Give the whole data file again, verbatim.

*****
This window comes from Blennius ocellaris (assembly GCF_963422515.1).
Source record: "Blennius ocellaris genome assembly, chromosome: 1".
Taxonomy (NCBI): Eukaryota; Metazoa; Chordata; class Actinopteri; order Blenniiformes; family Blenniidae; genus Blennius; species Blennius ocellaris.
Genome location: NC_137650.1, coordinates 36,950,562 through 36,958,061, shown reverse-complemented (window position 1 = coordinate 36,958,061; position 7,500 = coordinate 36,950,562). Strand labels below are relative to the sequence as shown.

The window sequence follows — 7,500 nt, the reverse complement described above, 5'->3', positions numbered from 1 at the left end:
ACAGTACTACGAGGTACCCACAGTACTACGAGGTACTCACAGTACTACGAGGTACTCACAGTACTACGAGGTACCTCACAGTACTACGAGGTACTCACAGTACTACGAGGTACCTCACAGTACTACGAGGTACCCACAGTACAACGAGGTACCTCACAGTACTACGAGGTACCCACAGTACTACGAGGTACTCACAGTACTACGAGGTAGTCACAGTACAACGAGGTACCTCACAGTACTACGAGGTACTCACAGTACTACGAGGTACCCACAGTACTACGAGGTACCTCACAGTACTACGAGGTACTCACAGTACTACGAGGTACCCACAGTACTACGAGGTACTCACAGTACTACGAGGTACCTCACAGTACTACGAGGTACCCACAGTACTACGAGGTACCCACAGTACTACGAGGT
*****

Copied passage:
This window comes from Blennius ocellaris (assembly GCF_963422515.1).
Source record: "Blennius ocellaris genome assembly, chromosome: 1".
Taxonomy (NCBI): Eukaryota; Metazoa; Chordata; class Actinopteri; order Blenniiformes; family Blenniidae; genus Blennius; species Blennius ocellaris.
Genome location: NC_137650.1, coordinates 36,950,562 through 36,958,061, shown reverse-complemented (window position 1 = coordinate 36,958,061; position 7,500 = coordinate 36,950,562). Strand labels below are relative to the sequence as shown.

The window sequence follows — 7,500 nt, the reverse complement described above, 5'->3', positions numbered from 1 at the left end:
ACAGTACTACGAGGTACCCACAGTACTACGAGGTACTCACAGTACTACGAGGTACTCACAGTACTACGAGGTACCTCACAGTACTACGAGGTACTCACAGTACTACGAGGTACCTCACAGTACTACGAGGTACCCACAGTACAACGAGGTACCTCACAGTACTACGAGGTACCCACAGTACTACGAGGTACTCACAGTACTACGAGGTAGTCACAGTACAACGAGGTACCTCACAGTACTACGAGGTACTCACAGTACTACGAGGTACCCACAGTACTACGAGGTACCTCACAGTACTACGAGGTACTCACAGTACTACGAGGTACCCACAGTACTACGAGGTACTCACAGTACTACGAGGTACCTCACAGTACTACGAGGTACCCACAGTACTACGAGGTACCCACAGTACTACGAGGT